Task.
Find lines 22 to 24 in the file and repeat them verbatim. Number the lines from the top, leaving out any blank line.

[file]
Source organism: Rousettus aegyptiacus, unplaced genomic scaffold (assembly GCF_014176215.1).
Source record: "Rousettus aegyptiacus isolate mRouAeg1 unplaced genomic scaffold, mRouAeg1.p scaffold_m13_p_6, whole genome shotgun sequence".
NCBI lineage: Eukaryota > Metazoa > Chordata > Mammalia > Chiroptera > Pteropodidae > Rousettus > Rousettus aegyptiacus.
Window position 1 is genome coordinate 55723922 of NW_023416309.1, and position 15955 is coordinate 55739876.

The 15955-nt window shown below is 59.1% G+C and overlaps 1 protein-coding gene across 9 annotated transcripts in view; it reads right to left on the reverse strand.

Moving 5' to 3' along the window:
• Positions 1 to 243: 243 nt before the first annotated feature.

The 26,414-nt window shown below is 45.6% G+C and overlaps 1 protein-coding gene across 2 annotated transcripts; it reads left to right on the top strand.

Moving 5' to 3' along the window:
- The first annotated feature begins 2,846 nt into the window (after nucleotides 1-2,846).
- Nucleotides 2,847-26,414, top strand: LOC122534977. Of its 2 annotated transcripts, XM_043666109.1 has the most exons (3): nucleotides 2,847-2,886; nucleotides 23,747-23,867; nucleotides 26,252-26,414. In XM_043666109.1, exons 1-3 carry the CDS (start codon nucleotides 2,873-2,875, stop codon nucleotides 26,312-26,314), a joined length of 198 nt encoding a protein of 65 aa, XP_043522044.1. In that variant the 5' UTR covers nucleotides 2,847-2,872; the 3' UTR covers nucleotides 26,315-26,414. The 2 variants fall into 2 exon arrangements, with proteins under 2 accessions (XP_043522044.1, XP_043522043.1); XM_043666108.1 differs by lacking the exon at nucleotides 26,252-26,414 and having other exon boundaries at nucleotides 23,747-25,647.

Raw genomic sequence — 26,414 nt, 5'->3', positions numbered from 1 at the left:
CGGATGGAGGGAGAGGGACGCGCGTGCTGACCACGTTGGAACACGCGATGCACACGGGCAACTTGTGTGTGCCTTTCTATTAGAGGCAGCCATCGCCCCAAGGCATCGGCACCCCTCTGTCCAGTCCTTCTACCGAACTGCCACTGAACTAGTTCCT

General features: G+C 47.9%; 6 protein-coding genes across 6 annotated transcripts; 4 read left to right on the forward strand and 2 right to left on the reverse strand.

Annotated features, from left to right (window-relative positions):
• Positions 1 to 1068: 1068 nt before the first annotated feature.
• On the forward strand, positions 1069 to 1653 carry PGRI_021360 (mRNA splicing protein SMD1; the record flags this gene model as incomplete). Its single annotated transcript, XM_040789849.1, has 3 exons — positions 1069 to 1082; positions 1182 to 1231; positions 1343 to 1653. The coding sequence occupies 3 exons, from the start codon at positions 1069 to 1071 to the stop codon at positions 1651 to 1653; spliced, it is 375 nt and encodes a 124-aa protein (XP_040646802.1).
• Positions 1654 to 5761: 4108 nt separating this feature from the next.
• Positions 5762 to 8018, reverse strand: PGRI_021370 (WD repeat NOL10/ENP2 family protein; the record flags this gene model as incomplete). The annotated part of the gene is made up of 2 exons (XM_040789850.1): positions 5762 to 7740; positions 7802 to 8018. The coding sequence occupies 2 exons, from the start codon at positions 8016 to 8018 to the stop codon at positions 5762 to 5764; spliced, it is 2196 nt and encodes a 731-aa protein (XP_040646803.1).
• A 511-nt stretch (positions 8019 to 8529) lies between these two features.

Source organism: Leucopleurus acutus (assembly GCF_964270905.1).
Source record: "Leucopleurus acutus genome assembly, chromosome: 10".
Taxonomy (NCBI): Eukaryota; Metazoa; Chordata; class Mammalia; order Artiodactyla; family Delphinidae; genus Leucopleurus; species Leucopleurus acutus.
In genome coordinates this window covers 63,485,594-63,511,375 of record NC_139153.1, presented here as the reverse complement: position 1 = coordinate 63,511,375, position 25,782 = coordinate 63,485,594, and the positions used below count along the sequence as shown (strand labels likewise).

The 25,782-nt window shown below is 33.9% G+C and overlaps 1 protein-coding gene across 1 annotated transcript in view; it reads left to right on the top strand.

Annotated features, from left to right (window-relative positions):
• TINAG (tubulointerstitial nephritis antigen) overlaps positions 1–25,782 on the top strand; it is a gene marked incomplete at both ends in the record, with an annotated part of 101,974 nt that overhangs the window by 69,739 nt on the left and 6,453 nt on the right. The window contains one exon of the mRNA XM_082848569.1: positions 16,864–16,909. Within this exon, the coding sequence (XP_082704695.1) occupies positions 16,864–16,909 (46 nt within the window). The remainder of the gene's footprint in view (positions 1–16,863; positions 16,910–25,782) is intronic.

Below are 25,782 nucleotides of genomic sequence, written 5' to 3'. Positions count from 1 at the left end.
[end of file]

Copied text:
Source record: "Leucopleurus acutus genome assembly, chromosome: 10".
Taxonomy (NCBI): Eukaryota; Metazoa; Chordata; class Mammalia; order Artiodactyla; family Delphinidae; genus Leucopleurus; species Leucopleurus acutus.
In genome coordinates this window covers 63,485,594-63,511,375 of record NC_139153.1, presented here as the reverse complement: position 1 = coordinate 63,511,375, position 25,782 = coordinate 63,485,594, and the positions used below count along the sequence as shown (strand labels likewise).